Sunday, August 21, 2016

How to Be an American Writers, Part 3: U.S. Expatriate Writers (continued)

The roster of U.S. expatriate writers is a distinguished one. It includes Gertrude Stein, Edith Wharton, Paul Bowles, Jane Bowles, Natalie Barney, Djuna Barnes, T.S. Eliot, Ezra Pound, James Baldwin, and Chester Himes. In the 1920s and 30s, almost the entire U.S. literary world decamped to Paris and the French Riviera, where F. Scott Fitzgerald, Ernest Hemingway, and many others spent a good part of those decades. Of course, part of their interest in the urbane, sophistication of Europe might have had to do with the fact that one could drink alcohol legally there, which was not true in the U.S after the passage of the Twenty-first Amendment in 1920, the beginning of the Prohibition era. Another reason behind the expatriate lifestyle may have been the fact that it was much cheaper to live as an artist in Europe than in the U.S. in the 1920s.

Djuna Barnes
One interesting undercurrent in expatriate writing is the high percentage of gays and lesbians among the authors who left the U.S. Western Europe has long been ahead of our country in its embrace, or at least tolerance, of gay and lesbian lifestyles, and of LGB subject matter in literature. A majority of the expatriate writers I’ve mentioned have been gay or lesbian or bisexual, including Gertrude Stein, James Baldwin, Natalie Barney, and Henry James.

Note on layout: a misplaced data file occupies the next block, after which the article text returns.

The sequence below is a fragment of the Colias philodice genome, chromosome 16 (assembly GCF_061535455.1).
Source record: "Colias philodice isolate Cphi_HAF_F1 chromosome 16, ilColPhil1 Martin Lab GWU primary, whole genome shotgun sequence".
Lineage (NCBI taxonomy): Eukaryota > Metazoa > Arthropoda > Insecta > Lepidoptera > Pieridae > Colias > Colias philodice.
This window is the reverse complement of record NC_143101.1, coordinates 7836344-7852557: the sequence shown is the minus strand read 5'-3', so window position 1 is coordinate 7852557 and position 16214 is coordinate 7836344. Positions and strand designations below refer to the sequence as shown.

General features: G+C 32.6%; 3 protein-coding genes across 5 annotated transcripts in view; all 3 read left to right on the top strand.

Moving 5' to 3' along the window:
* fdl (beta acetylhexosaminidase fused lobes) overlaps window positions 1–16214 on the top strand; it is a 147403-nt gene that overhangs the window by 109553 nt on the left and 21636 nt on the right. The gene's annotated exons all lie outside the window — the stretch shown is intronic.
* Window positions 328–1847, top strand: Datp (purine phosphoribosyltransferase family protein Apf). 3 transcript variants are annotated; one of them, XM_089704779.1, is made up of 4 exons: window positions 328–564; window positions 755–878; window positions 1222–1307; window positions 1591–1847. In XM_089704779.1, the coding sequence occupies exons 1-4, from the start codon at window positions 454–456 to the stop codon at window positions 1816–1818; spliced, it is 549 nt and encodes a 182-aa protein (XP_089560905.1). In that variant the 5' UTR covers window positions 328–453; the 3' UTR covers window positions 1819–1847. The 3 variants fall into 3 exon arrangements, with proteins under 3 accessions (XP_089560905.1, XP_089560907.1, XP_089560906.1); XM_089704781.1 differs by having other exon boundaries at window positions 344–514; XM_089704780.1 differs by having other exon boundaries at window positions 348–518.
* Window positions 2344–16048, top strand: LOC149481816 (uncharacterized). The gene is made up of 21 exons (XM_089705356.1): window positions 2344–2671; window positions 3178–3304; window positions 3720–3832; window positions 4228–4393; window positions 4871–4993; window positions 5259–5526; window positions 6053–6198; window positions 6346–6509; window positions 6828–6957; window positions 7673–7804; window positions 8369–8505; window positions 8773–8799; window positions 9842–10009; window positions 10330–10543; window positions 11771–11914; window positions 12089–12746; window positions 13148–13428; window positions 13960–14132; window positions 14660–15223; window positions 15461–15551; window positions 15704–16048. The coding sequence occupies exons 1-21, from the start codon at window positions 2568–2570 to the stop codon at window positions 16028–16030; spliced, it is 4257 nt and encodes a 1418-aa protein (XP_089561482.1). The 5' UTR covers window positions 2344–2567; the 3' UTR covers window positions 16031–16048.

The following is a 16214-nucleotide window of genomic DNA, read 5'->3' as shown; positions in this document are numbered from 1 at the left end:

Even though the U.S. has become somewhat more sophisticated, the expatriate strain in American writing continues to this day. The author David Sedaris is a contemporary expatriate writer. Sedaris, who is openly gay, has purchased and renovated a cottage in Sussex in the U.K. and often writes critically of American naiveté, comparing it unfavorably with English and continental sophistication. All of this might start to sound familiar to those who read my last blog, which discussed Henry James.  

David Sedaris
Here’s David Sedaris’s critique of the attire of American travelers, from his essay “Standing By,” which appeared in The New Yorker, and which you can hear him read in his audiobook, Let’s Explore Diabetes with Owls:

“…everywhere I go, someone in an eight-dollar T-shirt is whipping out a cell phone and delivering the fine print of his or her delay. One can’t help but listen in, but then my focus shifts and I find myself staring. I should be used to the way Americans dress when travelling, yet still it manages to amaze me. It’s as if the person next to you had been washing shoe polish off a pig, then suddenly threw down his sponge, saying, ‘Fuck this. I’m going to Los Angeles!’”

I’m always reminded when I take an airplane about how we Americans look when we travel. To be frank, it’s often not a pretty sight. Compared to U.S. citizens, Europeans and other nationalities are much better dressed and show much more respect for others in the way they present themselves, both in airports and in general. That European savoir faire is hard to find in the United States, and it’s not just a question of wardrobe. It’s also an outlook on life, an appreciation of beauty and elegance. I think the hunger for those qualities is part of the motivation of the expatriate American writer.

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